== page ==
The publisher yielded to Bauer for the 1912 edition; he was again illustrating his own book. Printing techniques had also been updated and the pictures could be printed in three colors: black, yellow and blue. With this technical improvement, the prints almost resembled Bauer's original paintings. Bauer illustrated the 1913–15 editions, printed in the same three colors as previously. 1913 marked the peak of his performance in these books, and Bauer's illustrations from that edition are among the most reproduced of his works.

John Bauer John Bauer
John Bauer John Bauer


In 1914, his illustrations started to be influenced by the Italian Renaissance. At that time Bauer wanted to stop illustrating the series, but was contractually obligated to illustrate one more edition. 1915 was the last year he worked with trolls and gnomes; he said he "was done with them and wanted to move on". The war in Europe had altered Bauer's vision of the world and he stated that he could no longer imagine it as a fairy tale.

John Bauer - Troll John Bauer
John Bauer - Trollskog John Bauer - Stugan Vid Bergets Fot


When Bauer was 36, he, Ester and their son, Bengt, drowned in a shipwreck on Lake Vättern in southern Sweden. On 18 August 1922, the Bauers were buried at the Östra cemetery in Jönköping.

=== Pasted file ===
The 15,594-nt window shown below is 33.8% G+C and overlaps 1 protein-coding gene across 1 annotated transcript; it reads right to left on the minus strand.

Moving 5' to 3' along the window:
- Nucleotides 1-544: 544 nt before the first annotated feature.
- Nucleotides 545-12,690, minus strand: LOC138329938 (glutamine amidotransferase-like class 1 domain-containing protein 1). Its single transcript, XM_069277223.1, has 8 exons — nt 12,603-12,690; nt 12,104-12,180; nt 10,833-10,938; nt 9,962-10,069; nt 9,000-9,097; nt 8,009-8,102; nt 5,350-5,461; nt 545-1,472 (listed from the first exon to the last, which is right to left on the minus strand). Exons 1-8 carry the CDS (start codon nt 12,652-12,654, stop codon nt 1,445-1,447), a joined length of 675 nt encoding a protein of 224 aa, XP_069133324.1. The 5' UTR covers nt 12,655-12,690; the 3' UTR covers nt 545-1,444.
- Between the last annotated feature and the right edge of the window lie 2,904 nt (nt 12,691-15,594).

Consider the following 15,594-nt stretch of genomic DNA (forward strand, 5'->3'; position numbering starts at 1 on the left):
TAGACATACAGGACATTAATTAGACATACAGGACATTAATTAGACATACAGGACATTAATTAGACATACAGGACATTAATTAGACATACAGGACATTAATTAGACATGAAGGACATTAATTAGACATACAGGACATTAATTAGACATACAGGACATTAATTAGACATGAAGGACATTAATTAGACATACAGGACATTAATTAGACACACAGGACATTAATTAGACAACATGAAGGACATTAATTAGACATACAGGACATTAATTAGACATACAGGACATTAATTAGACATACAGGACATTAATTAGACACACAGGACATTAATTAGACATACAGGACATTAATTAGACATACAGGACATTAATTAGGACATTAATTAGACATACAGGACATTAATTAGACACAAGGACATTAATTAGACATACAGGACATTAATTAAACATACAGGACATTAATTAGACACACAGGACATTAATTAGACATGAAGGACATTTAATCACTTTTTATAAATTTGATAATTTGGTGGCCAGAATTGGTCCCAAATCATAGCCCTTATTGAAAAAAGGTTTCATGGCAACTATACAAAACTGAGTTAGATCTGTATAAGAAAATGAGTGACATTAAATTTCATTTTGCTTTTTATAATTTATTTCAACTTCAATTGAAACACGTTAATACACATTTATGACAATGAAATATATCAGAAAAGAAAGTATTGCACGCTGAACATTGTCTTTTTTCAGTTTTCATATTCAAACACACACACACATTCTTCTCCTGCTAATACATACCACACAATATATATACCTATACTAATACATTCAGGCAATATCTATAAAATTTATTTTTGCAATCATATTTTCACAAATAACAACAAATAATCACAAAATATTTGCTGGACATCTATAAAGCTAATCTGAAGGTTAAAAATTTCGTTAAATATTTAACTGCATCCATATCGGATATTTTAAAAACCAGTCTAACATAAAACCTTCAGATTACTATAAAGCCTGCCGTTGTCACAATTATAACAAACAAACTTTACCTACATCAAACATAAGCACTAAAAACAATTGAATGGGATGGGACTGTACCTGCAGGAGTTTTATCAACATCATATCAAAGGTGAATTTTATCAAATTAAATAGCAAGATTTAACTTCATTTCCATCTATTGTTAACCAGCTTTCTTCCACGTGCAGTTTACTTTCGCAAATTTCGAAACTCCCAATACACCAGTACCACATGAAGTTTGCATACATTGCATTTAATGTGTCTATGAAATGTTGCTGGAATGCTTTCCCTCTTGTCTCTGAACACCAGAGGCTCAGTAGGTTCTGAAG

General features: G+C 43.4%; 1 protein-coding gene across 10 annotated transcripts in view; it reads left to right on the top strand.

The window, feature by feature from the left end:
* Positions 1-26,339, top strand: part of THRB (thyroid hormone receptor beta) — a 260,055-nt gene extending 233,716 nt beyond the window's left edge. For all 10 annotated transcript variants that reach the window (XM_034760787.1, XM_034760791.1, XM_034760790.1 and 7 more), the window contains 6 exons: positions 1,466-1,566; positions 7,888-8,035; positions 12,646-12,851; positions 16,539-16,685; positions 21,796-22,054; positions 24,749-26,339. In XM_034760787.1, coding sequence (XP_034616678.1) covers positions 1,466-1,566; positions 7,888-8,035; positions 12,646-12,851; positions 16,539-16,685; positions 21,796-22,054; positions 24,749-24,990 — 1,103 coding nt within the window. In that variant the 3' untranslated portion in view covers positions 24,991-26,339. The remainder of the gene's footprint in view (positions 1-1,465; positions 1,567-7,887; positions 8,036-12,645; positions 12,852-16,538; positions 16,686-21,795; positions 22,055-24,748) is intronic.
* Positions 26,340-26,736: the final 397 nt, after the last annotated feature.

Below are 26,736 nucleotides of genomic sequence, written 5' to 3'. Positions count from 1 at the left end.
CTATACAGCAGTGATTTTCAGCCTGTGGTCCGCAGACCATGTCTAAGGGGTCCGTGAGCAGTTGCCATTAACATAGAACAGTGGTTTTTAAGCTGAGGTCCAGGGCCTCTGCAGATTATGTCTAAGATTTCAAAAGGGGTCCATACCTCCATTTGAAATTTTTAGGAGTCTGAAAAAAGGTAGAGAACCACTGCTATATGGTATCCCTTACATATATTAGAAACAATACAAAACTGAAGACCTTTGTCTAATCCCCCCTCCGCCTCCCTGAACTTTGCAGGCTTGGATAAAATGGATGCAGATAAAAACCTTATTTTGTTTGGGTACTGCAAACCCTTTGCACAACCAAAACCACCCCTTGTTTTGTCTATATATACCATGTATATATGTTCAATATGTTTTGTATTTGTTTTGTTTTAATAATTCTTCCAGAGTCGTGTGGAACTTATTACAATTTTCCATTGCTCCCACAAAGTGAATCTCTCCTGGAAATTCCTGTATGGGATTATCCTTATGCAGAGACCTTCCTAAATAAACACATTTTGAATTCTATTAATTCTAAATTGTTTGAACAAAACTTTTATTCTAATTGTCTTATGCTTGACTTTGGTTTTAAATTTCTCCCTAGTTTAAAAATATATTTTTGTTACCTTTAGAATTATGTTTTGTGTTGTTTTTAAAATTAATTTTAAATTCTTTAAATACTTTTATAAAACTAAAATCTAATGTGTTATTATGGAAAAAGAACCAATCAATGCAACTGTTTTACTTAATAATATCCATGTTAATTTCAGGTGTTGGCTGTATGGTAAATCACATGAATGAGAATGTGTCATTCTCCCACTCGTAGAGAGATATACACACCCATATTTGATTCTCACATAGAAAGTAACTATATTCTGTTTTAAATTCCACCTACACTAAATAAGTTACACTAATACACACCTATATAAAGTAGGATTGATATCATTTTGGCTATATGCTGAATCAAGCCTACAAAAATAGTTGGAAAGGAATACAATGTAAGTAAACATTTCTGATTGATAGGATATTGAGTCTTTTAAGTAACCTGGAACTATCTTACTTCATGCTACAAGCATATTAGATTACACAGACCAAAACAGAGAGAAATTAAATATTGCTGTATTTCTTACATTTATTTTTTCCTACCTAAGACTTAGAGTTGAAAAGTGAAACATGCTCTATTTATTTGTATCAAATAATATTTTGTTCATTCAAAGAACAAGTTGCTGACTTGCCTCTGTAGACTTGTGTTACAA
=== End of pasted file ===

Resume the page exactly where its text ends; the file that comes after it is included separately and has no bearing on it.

John Bauer - The Troll And The Girl John Bauer
John Bauer - I Julnatten

Until the 1980s, the most reproduced and publicized of Bauer's works were two paintings depicting the princess and the moose from Sagan om älgtjuren Skutt och lilla prinsessan Tuvstarr (The Tale of the Moose Hop and the Little Princess Cotton Grass), published in 1913. The first picture is of the princess riding on the moose and the second is of the moose standing guard over the sleeping princess. The same tale also contains the picture of Tuvstarr gazing down into the tarn looking for her lost heart, an allegory of innocence lost. His illustrations have been reprinted many times, and are considered among the classics in fairy tales.

John Bauer - Scandinavian Mythology John Bauer - Scandinavian Mythology
 John Bauer

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Sep 19, 2018